Translated by Lester Somera
Stroll Around Kagurazaka With A Peko-chan Snack From Fujiya
Written by Mai Kawabe
Milky, a soft milk-flavored candy, is a beloved Japanese treat. You can find snacks featuring Milky's mascot, Peko-chan, at Fujiya in Kagurazaka, a charming neighborhood in Tokyo.
Who is Peko-chan?
Japanese sweets are famous all over the world, and many people have probably seen the face of Peko-chan, the cover character on the packages of Milky. Milky is a milk-flavored soft candy that is made using condensed milk from Hokkaido.
Photo: Milky package with Peko-chan from the official homepage
The slogan “Milky tastes like mom” is quite well-known in Japan. Milky’s gentle flavor evokes the warmth of a mother’s love, and the candy is supposed to evoke the nostalgic feeling of mother’s milk (from their website). Milky is beloved by many Japanese people, and they also love the cute character Peko-chan, with her puffed-up cheeks, wide eyes and stuck-out tongue. Developed in 1950, she has actively served as the storefront mascot for Fujiya ever since.
Peko-chan Greets You at the Front
Fujiya, the company that makes Milky, has expanded its group of sweets shops throughout Japan. These shops sell cakes, soft serve ice cream and other sweets, and some branches even offer all-you-can-eat cake buffets.
However, you’ll only lay your eyes on Peko-chanyaki here at the Kagurazaka branch.
On this day, a clown-attired Peko-chan came to greet us! Peko-chan’s outfit changes along with the seasons and various occasions. Variations on her outfits have increased throughout the ages. Peko-chan might be six years old forever, but she’s a very stylish kid.
There are so many delicious cakes inside the shop! Two of the most popular items are the “Peko-chan’s Cheek” mini-cake and the pure white Milky cream roll.
Peko-chanyaki is Only Available in Kagurazaka
Peko-chanyaki is obanyaki (*1) molded into the shape of Peko-chan’s face.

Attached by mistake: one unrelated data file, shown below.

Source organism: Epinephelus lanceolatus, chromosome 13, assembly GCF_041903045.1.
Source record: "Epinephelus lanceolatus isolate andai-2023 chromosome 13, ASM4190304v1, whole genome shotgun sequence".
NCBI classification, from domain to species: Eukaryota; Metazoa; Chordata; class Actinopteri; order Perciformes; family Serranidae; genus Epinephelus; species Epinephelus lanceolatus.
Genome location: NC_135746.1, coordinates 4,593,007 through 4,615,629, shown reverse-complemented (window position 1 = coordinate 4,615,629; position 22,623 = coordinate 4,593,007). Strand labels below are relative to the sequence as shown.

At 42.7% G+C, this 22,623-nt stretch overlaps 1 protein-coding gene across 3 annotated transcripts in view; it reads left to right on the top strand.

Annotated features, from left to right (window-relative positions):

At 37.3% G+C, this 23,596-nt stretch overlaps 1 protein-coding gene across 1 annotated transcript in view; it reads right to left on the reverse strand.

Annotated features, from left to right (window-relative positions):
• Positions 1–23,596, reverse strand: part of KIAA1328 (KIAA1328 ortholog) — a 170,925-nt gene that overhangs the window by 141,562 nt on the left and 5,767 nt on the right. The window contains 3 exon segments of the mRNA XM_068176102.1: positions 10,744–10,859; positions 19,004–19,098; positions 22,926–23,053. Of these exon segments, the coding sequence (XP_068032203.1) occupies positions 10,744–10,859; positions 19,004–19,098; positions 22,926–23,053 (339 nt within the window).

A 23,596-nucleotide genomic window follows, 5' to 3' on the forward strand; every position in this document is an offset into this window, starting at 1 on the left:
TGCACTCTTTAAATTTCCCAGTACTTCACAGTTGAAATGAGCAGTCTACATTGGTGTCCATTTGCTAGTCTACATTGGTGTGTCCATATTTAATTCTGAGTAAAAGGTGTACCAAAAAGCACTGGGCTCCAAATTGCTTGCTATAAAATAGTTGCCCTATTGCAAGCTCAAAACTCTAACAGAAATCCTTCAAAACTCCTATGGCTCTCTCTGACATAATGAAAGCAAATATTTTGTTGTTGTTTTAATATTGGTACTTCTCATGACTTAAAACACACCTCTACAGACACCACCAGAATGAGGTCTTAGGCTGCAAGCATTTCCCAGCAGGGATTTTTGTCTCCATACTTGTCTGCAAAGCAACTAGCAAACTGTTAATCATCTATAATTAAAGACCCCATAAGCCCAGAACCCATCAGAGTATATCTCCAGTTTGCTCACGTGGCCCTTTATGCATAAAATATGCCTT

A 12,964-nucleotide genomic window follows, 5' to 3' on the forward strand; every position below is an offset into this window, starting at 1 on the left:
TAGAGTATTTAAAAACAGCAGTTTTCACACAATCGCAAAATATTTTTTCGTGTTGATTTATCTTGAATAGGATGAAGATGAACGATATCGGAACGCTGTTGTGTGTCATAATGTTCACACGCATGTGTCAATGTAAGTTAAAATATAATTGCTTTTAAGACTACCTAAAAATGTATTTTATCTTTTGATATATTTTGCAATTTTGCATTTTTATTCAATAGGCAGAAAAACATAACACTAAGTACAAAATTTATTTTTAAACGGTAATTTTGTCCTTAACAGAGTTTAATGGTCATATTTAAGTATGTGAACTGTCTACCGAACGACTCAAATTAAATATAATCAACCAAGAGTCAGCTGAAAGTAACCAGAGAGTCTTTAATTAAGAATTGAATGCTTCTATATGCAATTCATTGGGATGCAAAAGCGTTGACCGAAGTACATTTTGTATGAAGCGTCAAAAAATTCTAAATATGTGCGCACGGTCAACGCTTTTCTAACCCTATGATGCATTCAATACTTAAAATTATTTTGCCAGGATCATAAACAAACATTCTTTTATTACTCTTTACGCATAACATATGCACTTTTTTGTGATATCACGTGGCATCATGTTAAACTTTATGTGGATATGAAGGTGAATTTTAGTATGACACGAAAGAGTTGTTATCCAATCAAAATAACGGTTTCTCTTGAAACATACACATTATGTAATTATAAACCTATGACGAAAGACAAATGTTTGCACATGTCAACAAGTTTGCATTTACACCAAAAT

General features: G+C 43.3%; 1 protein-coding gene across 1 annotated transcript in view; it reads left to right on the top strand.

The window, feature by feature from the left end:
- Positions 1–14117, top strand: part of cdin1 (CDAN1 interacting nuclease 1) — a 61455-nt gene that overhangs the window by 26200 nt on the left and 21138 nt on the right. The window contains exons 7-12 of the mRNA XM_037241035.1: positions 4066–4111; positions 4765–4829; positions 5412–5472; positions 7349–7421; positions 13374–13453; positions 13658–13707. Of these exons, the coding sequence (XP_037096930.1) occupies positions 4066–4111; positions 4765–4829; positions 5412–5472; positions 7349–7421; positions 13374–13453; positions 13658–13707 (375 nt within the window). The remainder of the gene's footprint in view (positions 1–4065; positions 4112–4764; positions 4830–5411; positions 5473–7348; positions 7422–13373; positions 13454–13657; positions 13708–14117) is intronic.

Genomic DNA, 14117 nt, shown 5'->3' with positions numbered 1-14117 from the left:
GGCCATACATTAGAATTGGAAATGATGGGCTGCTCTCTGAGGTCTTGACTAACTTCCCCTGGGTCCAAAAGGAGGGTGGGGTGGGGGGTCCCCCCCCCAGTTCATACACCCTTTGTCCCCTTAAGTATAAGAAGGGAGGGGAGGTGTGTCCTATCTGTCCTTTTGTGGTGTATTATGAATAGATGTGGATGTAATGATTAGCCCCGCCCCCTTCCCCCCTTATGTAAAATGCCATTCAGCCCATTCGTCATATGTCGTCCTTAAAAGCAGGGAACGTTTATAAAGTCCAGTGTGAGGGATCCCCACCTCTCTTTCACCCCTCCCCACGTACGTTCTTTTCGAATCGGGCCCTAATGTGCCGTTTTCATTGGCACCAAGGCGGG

*1 Obanyaki: a Japanese sweet made of flour, sugar and eggs, poured into a round mold and baked. It contains bean paste or some other filling.
As you look through the glass pane and watch the Peko-chanyaki cook, your stomach will start to growl. They give off a tantalizing aroma.
There are typically six varieties lined up on display. In addition to the standard four, there are also seasonal items and daily/monthly special items. In general, there will be a total of 21 items in the rotation. Every time you visit, you’ll be greeted by different flavors, making you struggle to decide on your purchase.
Peko-chanyaki was actually created around 40 years ago, and sold at Fujiya branches all across Japan. However, the shops selling it gradually started to go out of business, and at present, only the Kagurazaka branch sells Peko-chanyaki.
Let’s Try Some Freshly Baked Peko-chanyaki
Well, then, let’s sample the real thing! The shop always has a line, and is bustling with customers buying cakes to take home.
The take-home bags are cute, too.
They look exactly like Peko-chan!
Price for reference: 125-135 yen
It’s a bit scary, isn’t it? It’s so cute we almost couldn’t bear to eat it! If you’re lucky, you might find Poko-chanyaki, shaped like Peko-chan’s boyfriend Poko-chan, in stock.
First is the popular cream cheese flavor. We apologized to Peko-chan as we broke her in half, and an ample amount of cream oozed out of the fluffy dough!
The exterior of a freshly baked Peko-chanyaki is crispy, and the dough is fluffy like a sponge cake. The thick cream filling pairs well with the dough. There is just the right amount of saltiness contained within the sweet cream, making it an addictive flavor.
There is a soft bean paste filling inside the green tea-flavored Peko-chan. It uses green tea from Uji in Kyoto, giving it a refined sweetness.
There Are Savory Peko-chan Flavors Too
After eating something sweet, you want to follow it up with something savory, and Peko-chan has more than just sweet flavors. In addition to the 21 standard varieties, there is a robust menu of savory fillings. Vegetable curry, bolognese, German potato, beef stew, and onion curry are on a daily rotation. When we went, the beef stew Peko-chan was giving us the eye as if to say “Eat me!” We bought it, and it was full of a strongly-flavored beef stew.
Kagurazaka, with its refined townscapes, is the perfect place to go for a walk. You should stroll from Kagurazaka to Kitanomaru Park, a route which will take you through the Imperial Palace Plaza. Why not take a Peko-chanyaki along with you for a snack?
Fujiya, Iidabashi Kagurazaka Branch
Address: Tokyo, Shinjuku, Kagurazaka 1-12
Hours (All months except August): Mon-Thurs 10:00-21:00, Fri 10:00-22:00, Weekends/Holidays 10:00-20:00
(August: Weekdays and weekends 10:00-20:00)
*The shop stops making Pekochan-yaki about two hours before closing.
Closed: No fixed holidays
Nearest Station: Iidabashi Station (JR and subway lines)
Access: To the right of the B3 exit of Iidabashi Station (subway), two minutes from JR Iidabashi’s west exit (JR)